2nd round (#36) – OLB TJ Watt, Wisconsin (6’4 | 252 | 4.69)
Edge rusher isn’t the Bears most pressing need, but it’s a bigger one than most people seem to think. The Bears did spend a top-ten pick last year on the position, selecting promising pass rusher Leonard Floyd ninth overall, but the Bears other two primary pass rushers, Willie Young and Pernell McPhee, are both getting old and there is no young depth behind them.
Despite his famous last name, Watt was a relative unknown before breaking out during his red-shirt sophomore season. In 14 games last year, Watt totaled 63 tackles, 15.5 tackles for loss, 11.5 sacks, one interception, two forces fumbles, and four pass deflections.
The combination of Floyd and Watt would give the Bears two explosive young edge rushers to build their defense around. Watt has a potent combo of power, change-of-direction ability, non-stop motor, and surprising athleticism that could make him a double-digit sack threat early in his career. The addition of a second dangerous edge rusher would also keep teams from focusing their blocking schemes on Floyd.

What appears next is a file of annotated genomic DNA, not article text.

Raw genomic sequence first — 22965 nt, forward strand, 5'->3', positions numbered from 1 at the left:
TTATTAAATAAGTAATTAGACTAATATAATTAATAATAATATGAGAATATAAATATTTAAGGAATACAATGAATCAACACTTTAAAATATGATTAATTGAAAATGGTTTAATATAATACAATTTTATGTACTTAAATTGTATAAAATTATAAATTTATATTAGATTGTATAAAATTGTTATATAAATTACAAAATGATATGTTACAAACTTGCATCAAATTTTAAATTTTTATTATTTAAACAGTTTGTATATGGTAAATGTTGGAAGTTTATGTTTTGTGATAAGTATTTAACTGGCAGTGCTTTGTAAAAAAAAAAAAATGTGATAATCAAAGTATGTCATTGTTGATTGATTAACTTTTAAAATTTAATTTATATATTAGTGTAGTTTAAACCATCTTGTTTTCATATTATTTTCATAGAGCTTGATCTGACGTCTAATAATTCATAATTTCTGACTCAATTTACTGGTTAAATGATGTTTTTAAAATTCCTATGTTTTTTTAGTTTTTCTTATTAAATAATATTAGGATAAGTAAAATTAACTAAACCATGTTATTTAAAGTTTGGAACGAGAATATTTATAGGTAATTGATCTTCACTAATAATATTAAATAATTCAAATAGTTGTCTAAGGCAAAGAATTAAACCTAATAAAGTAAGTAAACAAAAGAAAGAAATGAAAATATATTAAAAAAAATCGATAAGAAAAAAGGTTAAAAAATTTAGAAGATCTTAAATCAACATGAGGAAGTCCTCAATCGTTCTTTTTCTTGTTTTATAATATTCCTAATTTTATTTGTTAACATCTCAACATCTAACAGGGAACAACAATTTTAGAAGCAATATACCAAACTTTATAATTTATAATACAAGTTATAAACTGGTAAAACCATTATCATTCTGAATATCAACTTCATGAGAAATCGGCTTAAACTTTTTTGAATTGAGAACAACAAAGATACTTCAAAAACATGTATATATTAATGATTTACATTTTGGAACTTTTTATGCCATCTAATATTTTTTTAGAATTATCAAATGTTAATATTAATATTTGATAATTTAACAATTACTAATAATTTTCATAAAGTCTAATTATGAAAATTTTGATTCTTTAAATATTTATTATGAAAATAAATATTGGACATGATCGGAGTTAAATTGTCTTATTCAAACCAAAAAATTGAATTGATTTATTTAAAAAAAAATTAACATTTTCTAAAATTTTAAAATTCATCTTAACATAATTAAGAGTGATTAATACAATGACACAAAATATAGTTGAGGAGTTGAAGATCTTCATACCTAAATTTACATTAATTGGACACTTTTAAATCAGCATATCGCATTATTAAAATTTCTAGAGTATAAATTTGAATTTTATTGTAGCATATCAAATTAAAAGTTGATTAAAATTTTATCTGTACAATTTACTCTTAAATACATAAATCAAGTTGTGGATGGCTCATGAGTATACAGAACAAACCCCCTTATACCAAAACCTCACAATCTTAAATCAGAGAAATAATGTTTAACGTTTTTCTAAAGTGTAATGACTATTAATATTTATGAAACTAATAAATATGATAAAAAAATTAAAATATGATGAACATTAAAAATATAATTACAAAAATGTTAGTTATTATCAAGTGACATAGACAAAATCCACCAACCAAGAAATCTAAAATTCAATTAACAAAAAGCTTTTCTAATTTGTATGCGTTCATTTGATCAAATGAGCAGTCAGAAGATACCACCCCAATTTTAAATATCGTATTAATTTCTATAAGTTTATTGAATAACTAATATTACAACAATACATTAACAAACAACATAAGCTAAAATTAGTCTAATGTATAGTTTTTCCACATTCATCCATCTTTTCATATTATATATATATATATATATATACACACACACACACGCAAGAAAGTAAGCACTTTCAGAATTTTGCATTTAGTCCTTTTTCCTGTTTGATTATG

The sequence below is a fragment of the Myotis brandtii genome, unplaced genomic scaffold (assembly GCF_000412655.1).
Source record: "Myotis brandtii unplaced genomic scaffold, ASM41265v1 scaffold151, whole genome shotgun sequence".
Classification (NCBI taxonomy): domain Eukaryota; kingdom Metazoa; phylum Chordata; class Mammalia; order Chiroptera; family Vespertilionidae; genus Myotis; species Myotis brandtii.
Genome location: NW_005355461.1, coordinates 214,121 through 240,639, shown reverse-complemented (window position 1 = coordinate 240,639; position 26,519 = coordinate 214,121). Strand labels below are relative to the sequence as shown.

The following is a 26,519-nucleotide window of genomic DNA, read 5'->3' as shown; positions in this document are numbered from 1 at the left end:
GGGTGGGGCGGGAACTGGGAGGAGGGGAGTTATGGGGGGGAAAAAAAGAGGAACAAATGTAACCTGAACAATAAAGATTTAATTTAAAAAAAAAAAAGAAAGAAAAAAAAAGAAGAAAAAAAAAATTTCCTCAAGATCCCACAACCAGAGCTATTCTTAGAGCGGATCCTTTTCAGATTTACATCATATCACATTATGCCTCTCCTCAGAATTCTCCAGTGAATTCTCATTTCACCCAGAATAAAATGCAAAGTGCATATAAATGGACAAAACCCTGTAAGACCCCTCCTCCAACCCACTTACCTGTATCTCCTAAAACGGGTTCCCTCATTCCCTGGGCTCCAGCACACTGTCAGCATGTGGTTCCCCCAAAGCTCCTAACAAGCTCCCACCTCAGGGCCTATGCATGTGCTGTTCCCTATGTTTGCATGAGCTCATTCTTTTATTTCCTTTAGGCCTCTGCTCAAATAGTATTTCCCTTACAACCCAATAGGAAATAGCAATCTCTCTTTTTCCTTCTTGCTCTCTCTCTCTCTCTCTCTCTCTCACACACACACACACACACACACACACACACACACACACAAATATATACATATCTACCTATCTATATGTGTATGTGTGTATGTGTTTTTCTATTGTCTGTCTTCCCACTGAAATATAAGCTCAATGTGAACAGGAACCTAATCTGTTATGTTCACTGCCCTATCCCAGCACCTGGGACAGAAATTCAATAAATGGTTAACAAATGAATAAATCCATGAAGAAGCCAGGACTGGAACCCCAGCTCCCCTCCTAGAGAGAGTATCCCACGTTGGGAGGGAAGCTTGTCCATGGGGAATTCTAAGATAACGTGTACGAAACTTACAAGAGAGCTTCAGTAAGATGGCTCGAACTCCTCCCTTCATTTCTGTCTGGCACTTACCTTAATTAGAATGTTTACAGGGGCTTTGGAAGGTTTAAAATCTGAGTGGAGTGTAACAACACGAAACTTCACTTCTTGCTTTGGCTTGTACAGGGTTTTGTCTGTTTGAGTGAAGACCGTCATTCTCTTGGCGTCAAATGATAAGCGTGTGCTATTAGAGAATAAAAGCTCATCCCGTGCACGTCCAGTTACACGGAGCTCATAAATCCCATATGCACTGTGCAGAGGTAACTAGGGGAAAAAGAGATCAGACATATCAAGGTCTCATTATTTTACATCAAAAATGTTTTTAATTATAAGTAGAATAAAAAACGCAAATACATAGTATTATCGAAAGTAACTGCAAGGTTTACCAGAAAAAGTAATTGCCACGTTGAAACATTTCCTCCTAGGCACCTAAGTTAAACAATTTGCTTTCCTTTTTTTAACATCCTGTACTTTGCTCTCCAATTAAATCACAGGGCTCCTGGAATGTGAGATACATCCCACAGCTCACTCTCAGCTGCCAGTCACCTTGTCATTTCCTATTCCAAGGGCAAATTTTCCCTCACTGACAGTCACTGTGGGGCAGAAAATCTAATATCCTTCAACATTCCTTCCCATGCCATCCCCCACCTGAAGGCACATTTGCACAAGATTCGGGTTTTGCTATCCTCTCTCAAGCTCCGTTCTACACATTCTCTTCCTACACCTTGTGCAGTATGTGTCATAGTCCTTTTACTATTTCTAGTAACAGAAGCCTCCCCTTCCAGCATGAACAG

The Bears have more pressing needs in the secondary, but adding Watt to an already decent pass rush could do more to improve the Bears secondary than most defensive backs they could draft on day two. Watt showed off surprising athleticism at the combine and of course has excellent bloodlines with his brother, J.J., one of the best defensive players in the league.
Watt has the size, athleticism, and work ethic to develop into a top flight edge rusher for the Bears. Even though there are more pressing needs, teams can never have enough pass rushers , and an improved pass rush could boost the whole secondary.
If the Bears have the chance to add an impact pass rusher across from Floyd, they should do it regardless of other position needs. Watt’s game tape, combine performance, and elite bloodlines show the potential to be just as good as Floyd if not better.